The 700 Club with Pat Robertson


Diana Burgess: Surviving the Crash

By Dory Nissen
The 700 Club

CBN.comDiana Burgess loved her job. She was a flight nurse and traveled around the world transporting patients. But on a crystal clear day, landing in Lexington, KY, something went terribly wrong. The brakes failed.

“I heard no brakes,” she tells The 700 Club. “I didn’t panic, because we had the back-up system. I watched him pull back on that and nothing. I was becoming more terrified by the second, because we were not slowing down at all.”

Diana didn’t think she was going to die, but she knew that she was in a serious situation.

“I was trying to do everything so quickly,” she explains. “I was very much aware that we were crashing.”

Diana’s plane careened off a cliff and came across six lanes of traffic going 200 miles-per-hour on a Friday afternoon. They came within 25 feet of cars but didn’t hit a single one.

Diana quickly realized that the four other people in the plane were either dead or unconscious except her co-pilot Jimmy.

“At that point I was smelling smoke,” she recalls. “I knew we were on fire, because I heard that crackling. I cried out to Jimmy, ‘Are you OK?’ He said, ‘No, Di. My back broke.’ When we dropped 60 feet, his back just snapped.”

It was up to Diana to open the door of the tiny jet.

She says, “I couldn’t do it. I couldn’t stand up. I didn’t know why. I tried with all my might to stand up twice. What I didn’t realize was that, on impact, my knees buckled backwards and dislocated. I didn’t have any connection between my upper and lower legs so I couldn’t stand.”

Diana’s pilot regained consciousness and open the door. People who had been stopped at the red light ran towards the burning plane to help. Airport rescue teams arrived within minutes. The only one that died on impact was the patient. But Diana was in danger of dying herself and didn’t know it.

“I had the wherewithal to ask a woman to borrow her cell phone. She was praying for me, so I could call my husband. I really didn’t know how serious it was. She took the phone, and my husband told me that she said, ‘No, she is not OK. This is not good.’ She could see that my toes were pointing in the opposite way of my body."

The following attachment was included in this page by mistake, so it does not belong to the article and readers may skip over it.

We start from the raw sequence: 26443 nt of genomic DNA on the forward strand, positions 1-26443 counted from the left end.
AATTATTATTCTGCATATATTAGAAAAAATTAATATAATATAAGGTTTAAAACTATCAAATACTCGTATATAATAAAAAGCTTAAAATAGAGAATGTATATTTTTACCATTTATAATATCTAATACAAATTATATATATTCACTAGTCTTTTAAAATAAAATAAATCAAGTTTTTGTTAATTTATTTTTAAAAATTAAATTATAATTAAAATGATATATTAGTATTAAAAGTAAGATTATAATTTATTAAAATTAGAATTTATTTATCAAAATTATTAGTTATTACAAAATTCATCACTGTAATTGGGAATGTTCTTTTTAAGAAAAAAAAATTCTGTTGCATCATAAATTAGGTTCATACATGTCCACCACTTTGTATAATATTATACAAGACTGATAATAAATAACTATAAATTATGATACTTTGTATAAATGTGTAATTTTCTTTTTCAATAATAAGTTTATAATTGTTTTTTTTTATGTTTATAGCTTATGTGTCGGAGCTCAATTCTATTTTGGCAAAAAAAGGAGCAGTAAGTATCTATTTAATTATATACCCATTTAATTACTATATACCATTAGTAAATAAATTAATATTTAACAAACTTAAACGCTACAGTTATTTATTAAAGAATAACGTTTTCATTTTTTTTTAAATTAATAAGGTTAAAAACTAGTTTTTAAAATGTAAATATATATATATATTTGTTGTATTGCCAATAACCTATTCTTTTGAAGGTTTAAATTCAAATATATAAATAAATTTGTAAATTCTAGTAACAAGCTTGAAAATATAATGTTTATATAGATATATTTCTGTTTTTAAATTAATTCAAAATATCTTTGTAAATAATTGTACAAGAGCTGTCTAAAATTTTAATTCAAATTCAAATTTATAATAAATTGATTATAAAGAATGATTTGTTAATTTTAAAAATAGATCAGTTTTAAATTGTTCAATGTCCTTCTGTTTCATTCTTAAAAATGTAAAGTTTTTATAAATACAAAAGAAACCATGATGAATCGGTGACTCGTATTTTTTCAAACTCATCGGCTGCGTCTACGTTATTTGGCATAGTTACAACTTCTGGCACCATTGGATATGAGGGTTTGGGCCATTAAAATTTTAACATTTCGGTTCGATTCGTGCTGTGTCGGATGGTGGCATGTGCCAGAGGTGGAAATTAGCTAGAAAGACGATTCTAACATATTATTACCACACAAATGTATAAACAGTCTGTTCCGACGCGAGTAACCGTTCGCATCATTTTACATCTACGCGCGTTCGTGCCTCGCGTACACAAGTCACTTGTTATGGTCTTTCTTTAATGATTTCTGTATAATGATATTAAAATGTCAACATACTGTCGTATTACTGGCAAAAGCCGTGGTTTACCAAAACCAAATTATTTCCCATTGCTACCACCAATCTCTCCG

Diana was assessed to be the most critical of all the survivors and was transported from the scene by air first. In addition to massive leg injuries, Diana had broken her back. She had a punctured lung, she was hemorrhaging, had a temperature of 104, and her kidneys were failing.

Diana was taken to the University of Kentucky Medical Center that houses a Level One Trauma Unit. That’s the highest category of care available to trauma victims. She was given a five percent chance of surviving those first few critical hours. But survive, she did -- only to be told she was headed to surgery, and she could likely lose her legs.

“I was horrified,” she expresses. “I was scared to death. I was somewhat ashamed, because I have very muscular legs. I have my father’s legs, and I thought it was very ironic that the very thing that I was not appreciative of I might lose. I said, 'Oh dear God. I know I’ve complained about them, but I don’t want to lose them.’ I was really afraid.”

Just then, her son got through on the phone.

“He said something amazing. ‘Mom, we are praying for you. The prayer chain at church has started. You are going to make it. You are going to be OK.' Literally I felt this warmth come over my body. It was the peace that passes understanding. At that point I thought I was going to make it through surgery. Prior to that point I wasn’t sure.”

The surgeons spared her legs, and Diana spent two and a half weeks in Kentucky getting stronger every day. But Diana had a long road ahead. Her therapist said that she was going to face the most difficult year of physical therapy that she could possibly imagine.

Diana says, “I had no idea what he meant, because I thought I was an aerobics instructor. I had lifted weights. I was very athletic. I thought, ‘How hard can this really be?’”

Diana soon realized it would be the hardest, most painful thing, she would ever endure.

“I would pray for God’s grace. Not for the next five minutes, not for the next 10 minutes but for the next 20 seconds. It says, ‘My grace is sufficient for you.’ And it was. I was so grateful for what He had done for me [that] I was willing to do whatever possible to get myself better.”

She continues, “There were many times it was so difficult that I wanted to stop. Then this voice inside me said, ‘You can’t stop. You need to press on. If you stop, you will lose ground; you get worse.’ I was not willing to do that. I wasn’t willing to do that for me or my family or for everyone else that put it on the line for me, to save me from that burning aircraft. I felt I owed it to everyone that I was going to make it. I wasn’t just going to make it, I would be back! I wanted to prove to people how miraculous this was.

“At night the doubts would come. In the darkness I would hear those words of doubt. ‘You can’t. You won’t.’ I would claim God’s promises that I can do all things through Christ who strengthens me. If the God who pulled me out of that burning plane says I walk, I walk. If He says I run, I run.”

Diana came back and exceeded everyone’s expectations.

“It took a lot of work,” she says. “I’m grateful, and I’m humbled that the Lord allowed me to regain this. He chose me to go through this.”

So what’s Diana’s message?

“He can conform us to be more like Christ our Savior. I’ve been walking with Him since I was seven, but those three years brought me so much closer to Him. I know more how He suffered willingly. I didn’t suffer willingly. Christ suffered willingly. I would not trade what I’ve gone through for anything, because I see how far He has brought me and how much closer I am to my Lord.”


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